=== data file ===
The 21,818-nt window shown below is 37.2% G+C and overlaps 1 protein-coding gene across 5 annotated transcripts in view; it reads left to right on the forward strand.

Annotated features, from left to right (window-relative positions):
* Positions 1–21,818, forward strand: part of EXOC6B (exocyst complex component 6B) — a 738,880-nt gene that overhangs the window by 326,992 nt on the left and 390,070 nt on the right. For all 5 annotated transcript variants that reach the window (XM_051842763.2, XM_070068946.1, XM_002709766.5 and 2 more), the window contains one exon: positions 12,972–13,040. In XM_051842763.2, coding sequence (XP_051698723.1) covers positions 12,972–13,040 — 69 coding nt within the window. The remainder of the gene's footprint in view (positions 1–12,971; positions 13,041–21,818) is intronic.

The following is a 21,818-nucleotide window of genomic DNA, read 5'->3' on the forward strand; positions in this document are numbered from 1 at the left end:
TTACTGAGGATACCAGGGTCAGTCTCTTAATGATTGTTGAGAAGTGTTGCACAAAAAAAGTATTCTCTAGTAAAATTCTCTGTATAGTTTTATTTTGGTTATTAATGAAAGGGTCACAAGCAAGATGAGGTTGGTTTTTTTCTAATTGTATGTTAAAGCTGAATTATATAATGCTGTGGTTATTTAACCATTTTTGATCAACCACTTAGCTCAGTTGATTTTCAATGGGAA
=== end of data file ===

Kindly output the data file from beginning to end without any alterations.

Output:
The 21,818-nt window shown below is 37.2% G+C and overlaps 1 protein-coding gene across 5 annotated transcripts in view; it reads left to right on the forward strand.

Annotated features, from left to right (window-relative positions):
* Positions 1–21,818, forward strand: part of EXOC6B (exocyst complex component 6B) — a 738,880-nt gene that overhangs the window by 326,992 nt on the left and 390,070 nt on the right. For all 5 annotated transcript variants that reach the window (XM_051842763.2, XM_070068946.1, XM_002709766.5 and 2 more), the window contains one exon: positions 12,972–13,040. In XM_051842763.2, coding sequence (XP_051698723.1) covers positions 12,972–13,040 — 69 coding nt within the window. The remainder of the gene's footprint in view (positions 1–12,971; positions 13,041–21,818) is intronic.

The following is a 21,818-nucleotide window of genomic DNA, read 5'->3' on the forward strand; positions in this document are numbered from 1 at the left end:
TTACTGAGGATACCAGGGTCAGTCTCTTAATGATTGTTGAGAAGTGTTGCACAAAAAAAGTATTCTCTAGTAAAATTCTCTGTATAGTTTTATTTTGGTTATTAATGAAAGGGTCACAAGCAAGATGAGGTTGGTTTTTTTCTAATTGTATGTTAAAGCTGAATTATATAATGCTGTGGTTATTTAACCATTTTTGATCAACCACTTAGCTCAGTTGATTTTCAATGGGAA